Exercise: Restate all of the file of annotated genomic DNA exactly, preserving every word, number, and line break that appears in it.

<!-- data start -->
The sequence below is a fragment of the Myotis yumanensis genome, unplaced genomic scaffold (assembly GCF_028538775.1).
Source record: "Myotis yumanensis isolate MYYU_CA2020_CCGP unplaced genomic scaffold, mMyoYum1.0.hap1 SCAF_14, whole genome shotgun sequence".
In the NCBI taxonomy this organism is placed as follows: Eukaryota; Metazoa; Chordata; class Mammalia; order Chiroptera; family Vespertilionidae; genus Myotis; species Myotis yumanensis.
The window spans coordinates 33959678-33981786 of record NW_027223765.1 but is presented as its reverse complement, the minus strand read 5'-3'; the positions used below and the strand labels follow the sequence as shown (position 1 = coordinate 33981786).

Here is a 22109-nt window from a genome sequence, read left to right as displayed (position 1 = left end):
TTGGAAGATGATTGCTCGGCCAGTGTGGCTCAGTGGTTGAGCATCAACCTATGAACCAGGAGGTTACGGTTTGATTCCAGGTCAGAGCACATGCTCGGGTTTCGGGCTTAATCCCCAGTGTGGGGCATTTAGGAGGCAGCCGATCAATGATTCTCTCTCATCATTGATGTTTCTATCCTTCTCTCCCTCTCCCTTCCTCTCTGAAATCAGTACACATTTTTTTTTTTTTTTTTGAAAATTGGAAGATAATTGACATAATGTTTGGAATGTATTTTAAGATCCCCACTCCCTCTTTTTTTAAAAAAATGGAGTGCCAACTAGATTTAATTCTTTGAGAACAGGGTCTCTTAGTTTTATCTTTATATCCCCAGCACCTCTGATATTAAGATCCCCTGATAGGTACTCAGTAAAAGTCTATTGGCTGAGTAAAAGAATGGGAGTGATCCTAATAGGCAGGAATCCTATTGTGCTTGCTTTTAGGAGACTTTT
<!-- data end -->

The sequence below is a fragment of the Myotis yumanensis genome, unplaced genomic scaffold (assembly GCF_028538775.1).
Source record: "Myotis yumanensis isolate MYYU_CA2020_CCGP unplaced genomic scaffold, mMyoYum1.0.hap1 SCAF_14, whole genome shotgun sequence".
In the NCBI taxonomy this organism is placed as follows: Eukaryota; Metazoa; Chordata; class Mammalia; order Chiroptera; family Vespertilionidae; genus Myotis; species Myotis yumanensis.
The window spans coordinates 33959678-33981786 of record NW_027223765.1 but is presented as its reverse complement, the minus strand read 5'-3'; the positions used below and the strand labels follow the sequence as shown (position 1 = coordinate 33981786).

Here is a 22109-nt window from a genome sequence, read left to right as displayed (position 1 = left end):
TTGGAAGATGATTGCTCGGCCAGTGTGGCTCAGTGGTTGAGCATCAACCTATGAACCAGGAGGTTACGGTTTGATTCCAGGTCAGAGCACATGCTCGGGTTTCGGGCTTAATCCCCAGTGTGGGGCATTTAGGAGGCAGCCGATCAATGATTCTCTCTCATCATTGATGTTTCTATCCTTCTCTCCCTCTCCCTTCCTCTCTGAAATCAGTACACATTTTTTTTTTTTTTTTTGAAAATTGGAAGATAATTGACATAATGTTTGGAATGTATTTTAAGATCCCCACTCCCTCTTTTTTTAAAAAAATGGAGTGCCAACTAGATTTAATTCTTTGAGAACAGGGTCTCTTAGTTTTATCTTTATATCCCCAGCACCTCTGATATTAAGATCCCCTGATAGGTACTCAGTAAAAGTCTATTGGCTGAGTAAAAGAATGGGAGTGATCCTAATAGGCAGGAATCCTATTGTGCTTGCTTTTAGGAGACTTTT